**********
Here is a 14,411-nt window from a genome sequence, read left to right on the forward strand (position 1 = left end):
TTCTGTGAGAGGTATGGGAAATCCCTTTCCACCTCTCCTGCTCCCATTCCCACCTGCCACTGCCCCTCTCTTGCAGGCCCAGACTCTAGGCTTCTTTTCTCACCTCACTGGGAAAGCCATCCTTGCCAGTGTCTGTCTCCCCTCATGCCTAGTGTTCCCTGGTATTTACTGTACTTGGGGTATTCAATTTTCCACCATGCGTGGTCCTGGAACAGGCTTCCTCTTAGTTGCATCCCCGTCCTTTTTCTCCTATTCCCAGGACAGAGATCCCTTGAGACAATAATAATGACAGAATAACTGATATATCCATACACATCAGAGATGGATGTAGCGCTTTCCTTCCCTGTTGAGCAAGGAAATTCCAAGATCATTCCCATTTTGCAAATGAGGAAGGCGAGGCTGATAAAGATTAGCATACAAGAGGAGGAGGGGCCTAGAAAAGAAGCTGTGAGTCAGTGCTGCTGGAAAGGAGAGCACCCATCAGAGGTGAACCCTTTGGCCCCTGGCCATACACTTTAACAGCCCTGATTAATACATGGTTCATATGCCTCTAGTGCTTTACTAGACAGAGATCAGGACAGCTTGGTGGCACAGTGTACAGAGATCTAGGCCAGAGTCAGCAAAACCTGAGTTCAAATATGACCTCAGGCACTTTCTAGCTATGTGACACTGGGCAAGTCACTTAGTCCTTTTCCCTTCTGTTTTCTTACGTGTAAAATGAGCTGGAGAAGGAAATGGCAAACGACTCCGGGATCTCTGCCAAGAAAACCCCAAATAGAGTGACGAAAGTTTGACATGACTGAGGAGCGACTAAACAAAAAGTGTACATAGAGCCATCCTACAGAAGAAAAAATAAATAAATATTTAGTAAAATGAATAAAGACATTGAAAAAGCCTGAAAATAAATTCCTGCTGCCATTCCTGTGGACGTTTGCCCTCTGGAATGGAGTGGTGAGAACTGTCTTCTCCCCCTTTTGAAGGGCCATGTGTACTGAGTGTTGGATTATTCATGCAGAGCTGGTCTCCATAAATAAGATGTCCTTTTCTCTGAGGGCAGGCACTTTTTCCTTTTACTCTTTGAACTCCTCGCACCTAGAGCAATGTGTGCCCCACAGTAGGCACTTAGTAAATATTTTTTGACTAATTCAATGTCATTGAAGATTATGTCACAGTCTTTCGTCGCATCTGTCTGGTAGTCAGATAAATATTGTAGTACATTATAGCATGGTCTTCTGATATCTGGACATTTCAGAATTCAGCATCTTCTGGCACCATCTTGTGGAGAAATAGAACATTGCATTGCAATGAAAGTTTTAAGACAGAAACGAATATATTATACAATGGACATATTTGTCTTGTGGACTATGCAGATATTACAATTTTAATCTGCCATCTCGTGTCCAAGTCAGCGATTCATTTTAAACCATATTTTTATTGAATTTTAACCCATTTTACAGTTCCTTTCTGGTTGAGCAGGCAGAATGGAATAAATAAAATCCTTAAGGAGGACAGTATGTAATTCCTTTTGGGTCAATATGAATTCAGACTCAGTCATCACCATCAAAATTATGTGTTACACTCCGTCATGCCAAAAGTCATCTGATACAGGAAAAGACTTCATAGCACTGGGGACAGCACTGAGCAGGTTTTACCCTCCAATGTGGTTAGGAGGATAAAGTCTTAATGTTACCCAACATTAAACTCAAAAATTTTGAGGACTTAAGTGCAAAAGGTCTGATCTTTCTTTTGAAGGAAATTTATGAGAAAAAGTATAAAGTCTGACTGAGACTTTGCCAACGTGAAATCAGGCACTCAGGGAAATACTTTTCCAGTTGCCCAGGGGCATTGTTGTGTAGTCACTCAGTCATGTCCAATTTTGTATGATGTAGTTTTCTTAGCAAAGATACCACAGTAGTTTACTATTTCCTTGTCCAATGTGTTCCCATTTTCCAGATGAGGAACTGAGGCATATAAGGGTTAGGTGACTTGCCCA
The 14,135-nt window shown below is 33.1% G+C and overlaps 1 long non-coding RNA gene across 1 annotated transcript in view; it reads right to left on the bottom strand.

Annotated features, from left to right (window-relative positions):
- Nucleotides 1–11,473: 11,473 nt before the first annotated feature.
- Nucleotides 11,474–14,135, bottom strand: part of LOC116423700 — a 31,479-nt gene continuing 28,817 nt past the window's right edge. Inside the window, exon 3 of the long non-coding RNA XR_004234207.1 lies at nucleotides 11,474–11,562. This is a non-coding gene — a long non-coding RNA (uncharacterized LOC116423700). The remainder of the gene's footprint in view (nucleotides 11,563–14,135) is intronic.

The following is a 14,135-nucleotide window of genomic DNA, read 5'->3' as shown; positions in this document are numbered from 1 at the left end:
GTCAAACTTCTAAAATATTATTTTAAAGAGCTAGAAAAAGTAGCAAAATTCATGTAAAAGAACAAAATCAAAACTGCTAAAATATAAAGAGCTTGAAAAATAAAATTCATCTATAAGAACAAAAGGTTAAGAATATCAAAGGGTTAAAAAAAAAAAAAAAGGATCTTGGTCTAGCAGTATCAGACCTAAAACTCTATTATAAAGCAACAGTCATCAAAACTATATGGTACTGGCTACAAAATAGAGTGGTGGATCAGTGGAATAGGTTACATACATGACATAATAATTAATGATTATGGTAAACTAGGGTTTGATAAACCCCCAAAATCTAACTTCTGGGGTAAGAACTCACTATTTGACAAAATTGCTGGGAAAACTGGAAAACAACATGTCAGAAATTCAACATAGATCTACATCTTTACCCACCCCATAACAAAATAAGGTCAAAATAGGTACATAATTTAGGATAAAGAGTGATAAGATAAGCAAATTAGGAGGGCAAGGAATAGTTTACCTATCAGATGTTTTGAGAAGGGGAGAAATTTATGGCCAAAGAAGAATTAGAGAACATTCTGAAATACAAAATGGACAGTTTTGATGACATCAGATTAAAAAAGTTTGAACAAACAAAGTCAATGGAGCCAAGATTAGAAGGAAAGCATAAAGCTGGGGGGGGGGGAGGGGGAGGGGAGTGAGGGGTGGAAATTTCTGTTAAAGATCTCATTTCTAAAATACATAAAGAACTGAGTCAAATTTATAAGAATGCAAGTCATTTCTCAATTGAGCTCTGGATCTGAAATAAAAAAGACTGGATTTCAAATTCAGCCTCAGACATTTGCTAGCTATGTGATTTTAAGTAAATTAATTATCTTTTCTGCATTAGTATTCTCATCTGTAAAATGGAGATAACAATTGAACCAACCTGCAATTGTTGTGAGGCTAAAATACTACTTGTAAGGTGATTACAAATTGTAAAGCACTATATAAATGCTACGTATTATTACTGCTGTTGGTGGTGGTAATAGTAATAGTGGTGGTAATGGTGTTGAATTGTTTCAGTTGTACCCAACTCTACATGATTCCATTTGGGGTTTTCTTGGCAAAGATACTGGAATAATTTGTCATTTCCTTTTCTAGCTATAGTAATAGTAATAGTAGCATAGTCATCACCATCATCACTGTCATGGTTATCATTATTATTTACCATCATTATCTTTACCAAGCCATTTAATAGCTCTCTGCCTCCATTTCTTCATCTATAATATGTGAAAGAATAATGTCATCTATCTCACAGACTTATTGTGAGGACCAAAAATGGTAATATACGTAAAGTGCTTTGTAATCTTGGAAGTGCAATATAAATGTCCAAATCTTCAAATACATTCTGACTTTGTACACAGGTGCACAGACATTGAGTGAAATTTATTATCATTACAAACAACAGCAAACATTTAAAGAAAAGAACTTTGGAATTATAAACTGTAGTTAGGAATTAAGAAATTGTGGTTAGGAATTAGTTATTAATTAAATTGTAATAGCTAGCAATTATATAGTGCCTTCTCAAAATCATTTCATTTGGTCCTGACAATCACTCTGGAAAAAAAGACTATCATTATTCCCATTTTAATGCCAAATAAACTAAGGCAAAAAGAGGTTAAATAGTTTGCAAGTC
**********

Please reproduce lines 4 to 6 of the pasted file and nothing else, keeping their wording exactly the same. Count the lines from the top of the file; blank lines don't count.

Annotated features, from left to right (window-relative positions):
- Nucleotides 1–11,473: 11,473 nt before the first annotated feature.
- Nucleotides 11,474–14,135, bottom strand: part of LOC116423700 — a 31,479-nt gene continuing 28,817 nt past the window's right edge. Inside the window, exon 3 of the long non-coding RNA XR_004234207.1 lies at nucleotides 11,474–11,562. This is a non-coding gene — a long non-coding RNA (uncharacterized LOC116423700). The remainder of the gene's footprint in view (nucleotides 11,563–14,135) is intronic.